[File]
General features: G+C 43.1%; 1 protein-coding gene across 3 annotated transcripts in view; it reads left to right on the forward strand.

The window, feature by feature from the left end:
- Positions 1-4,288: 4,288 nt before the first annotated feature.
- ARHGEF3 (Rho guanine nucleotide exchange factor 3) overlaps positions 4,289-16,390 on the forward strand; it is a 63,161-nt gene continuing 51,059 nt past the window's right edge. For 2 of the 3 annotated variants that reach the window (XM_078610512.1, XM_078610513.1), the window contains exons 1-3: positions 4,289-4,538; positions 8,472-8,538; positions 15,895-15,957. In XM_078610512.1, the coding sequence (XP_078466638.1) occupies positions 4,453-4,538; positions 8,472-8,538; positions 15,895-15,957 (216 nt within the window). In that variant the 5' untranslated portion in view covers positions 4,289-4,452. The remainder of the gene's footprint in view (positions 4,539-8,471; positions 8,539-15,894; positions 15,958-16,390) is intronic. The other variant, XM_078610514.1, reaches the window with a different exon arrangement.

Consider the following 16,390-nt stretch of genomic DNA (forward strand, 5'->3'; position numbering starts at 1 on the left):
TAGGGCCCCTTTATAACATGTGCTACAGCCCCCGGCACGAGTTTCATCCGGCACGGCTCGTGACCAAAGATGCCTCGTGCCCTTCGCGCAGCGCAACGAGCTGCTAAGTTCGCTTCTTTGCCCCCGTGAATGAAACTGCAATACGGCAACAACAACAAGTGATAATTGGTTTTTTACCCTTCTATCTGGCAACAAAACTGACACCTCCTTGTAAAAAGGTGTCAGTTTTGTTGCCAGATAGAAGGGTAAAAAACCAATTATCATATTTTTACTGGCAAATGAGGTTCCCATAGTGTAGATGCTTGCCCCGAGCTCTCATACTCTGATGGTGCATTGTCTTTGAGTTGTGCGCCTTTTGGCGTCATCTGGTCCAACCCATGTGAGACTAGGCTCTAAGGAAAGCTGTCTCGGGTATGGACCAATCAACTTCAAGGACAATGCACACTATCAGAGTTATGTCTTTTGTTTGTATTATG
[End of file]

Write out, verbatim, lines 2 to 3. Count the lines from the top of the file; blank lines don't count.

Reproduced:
The window, feature by feature from the left end:
- Positions 1-4,288: 4,288 nt before the first annotated feature.